Longtime Wilton resident, vet named Memorial Day grand marshal

2022 Memorial Day Parade grand marshal Bing Ventres, front right, has bene a member of the parade committee since its inception and has served as chairman multiple times.

2022 Memorial Day Parade grand marshal Bing Ventres, front right, has bene a member of the parade committee since its inception and has served as chairman multiple times.

Wilton American Legion Post 86 / Contributed Photo

WILTON — Bing Ventres, a Air National Guard veteran, spent the majority of his day Monday at four different cemeteries laying flags at the graves of late veterans.

The laying of the flags has been a 34-year tradition of his that he said is one of the most important parts of the Memorial Day leadup and something he “wouldn’t want to see go away.” But this year, Ventres, who has lived in Wilton for 67 years, will be experiencing something brand new.

Ventres, 90, was named the grand marshal of the 2022 Wilton Memorial Day Parade — an honor that he graciously accepted when asked a number of weeks ago.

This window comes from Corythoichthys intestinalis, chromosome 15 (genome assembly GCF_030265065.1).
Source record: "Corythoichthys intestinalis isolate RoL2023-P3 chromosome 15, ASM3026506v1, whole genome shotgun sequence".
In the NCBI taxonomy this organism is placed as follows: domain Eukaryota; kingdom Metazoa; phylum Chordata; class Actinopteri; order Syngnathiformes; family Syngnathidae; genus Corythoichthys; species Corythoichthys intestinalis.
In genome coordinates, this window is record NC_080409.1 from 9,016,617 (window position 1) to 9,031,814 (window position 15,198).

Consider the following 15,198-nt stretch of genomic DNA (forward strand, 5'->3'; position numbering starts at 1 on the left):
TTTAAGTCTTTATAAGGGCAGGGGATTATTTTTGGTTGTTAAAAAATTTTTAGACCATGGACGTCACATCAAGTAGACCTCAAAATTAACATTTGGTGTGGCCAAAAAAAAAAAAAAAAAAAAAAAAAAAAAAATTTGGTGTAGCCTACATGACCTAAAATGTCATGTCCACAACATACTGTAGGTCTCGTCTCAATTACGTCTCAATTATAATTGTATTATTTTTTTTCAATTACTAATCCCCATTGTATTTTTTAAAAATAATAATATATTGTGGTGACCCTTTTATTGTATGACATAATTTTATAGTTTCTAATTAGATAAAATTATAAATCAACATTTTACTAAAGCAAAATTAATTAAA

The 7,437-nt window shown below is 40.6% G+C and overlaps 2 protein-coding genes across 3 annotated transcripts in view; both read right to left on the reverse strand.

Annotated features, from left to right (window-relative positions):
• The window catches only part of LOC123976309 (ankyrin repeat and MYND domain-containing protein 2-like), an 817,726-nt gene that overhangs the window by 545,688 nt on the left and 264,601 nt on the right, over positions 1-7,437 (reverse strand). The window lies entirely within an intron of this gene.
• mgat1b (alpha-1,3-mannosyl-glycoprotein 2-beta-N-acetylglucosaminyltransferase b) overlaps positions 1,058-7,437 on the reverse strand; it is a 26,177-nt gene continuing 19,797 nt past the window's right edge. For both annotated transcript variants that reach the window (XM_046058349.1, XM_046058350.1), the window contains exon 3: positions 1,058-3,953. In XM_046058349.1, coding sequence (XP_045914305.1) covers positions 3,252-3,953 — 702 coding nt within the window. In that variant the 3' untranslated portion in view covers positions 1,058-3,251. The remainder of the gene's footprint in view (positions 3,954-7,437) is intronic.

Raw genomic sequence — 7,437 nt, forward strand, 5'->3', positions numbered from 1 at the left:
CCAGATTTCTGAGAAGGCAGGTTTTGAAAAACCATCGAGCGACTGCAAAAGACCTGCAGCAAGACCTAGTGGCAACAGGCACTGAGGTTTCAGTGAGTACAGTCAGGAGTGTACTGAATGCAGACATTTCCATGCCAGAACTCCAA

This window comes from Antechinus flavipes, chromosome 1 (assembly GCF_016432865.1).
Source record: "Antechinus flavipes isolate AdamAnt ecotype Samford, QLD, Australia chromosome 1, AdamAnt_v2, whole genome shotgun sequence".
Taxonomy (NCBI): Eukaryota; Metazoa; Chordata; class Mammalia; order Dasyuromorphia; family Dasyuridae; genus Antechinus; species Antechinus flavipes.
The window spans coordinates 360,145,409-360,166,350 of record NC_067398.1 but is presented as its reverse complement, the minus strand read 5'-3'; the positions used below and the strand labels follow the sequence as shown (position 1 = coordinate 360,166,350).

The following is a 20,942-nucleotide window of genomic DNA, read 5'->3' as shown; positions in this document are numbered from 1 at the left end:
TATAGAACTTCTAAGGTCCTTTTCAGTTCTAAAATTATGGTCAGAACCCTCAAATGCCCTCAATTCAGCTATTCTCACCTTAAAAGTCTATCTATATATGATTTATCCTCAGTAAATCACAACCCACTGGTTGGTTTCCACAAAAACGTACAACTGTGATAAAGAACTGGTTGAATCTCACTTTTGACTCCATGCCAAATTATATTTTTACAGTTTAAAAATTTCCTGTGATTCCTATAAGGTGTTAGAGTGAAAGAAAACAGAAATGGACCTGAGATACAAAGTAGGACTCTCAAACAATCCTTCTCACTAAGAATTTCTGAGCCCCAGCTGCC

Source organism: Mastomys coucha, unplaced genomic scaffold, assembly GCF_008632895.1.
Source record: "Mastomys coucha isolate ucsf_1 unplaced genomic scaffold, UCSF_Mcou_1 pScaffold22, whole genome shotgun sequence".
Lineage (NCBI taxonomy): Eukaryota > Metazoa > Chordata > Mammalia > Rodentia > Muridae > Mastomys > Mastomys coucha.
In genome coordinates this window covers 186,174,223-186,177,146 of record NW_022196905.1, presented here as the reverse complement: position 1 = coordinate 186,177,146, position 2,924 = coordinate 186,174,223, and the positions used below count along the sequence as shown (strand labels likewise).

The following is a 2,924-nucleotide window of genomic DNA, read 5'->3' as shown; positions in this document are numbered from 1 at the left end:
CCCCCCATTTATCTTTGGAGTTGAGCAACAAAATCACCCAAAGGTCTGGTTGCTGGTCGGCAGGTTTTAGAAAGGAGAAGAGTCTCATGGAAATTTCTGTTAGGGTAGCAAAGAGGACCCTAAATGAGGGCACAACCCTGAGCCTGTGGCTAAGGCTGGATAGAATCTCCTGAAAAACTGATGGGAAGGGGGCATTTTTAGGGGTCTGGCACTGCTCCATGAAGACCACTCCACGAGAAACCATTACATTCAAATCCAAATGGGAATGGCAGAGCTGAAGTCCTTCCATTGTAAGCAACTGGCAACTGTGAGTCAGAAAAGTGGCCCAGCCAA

“It was quite exciting,” Ventres said Tuesday. “I’ve been on the parade committee in Wilton for over 20 years. I’ve always been there working and organizing the parade along with the committee, so it was quite exciting that they asked me to be the grand marshal this year.”

This year’s Memorial Day ceremonies will return to its pre-pandemic norm as a parade is scheduled to come up Old Ridgefield Road starting at 10 a.m., make its way through Wilton Center, and conclude at Hillside Cemetery.

Ventres has been a key member of the Memorial Day parade committee since its inception and has served as chairman at various times.

He was born and raised just west of town in New Canaan. Before even graduating high school, Ventres enlisted in the Air National Guard and served with the 103rd Aircraft Control and Warning Squadron where he trained as a vehicle maintenance mechanic. His unit was twice ordered to stand by for deployment to Korea during the Korean War, but was never activated and deployed.

Ventres has been a member of the Wilton American Legion Post 86 for 64 years with more than 20 served as a post commander.

Upon moving to Wilton after serving in the Air National Guard, his wife’s stepfather, one of the original builders of Post 86, had influenced Ventres to join the post. As “one of the younger ones” at the time, he decided he wanted to keep the post going. He said he has appreciated the sense of community at Post 86 and hopes for future generations of veterans to join and keep it going just as he did.

In the days leading up to Memorial Day Weekend, a typical long weekend for those at work and school, Ventres hopes to reinstill a sense of what the day is truly for. While many have picnics and cookouts, Ventres said, they should also take the day to “remember what all these service men have done for their safety.”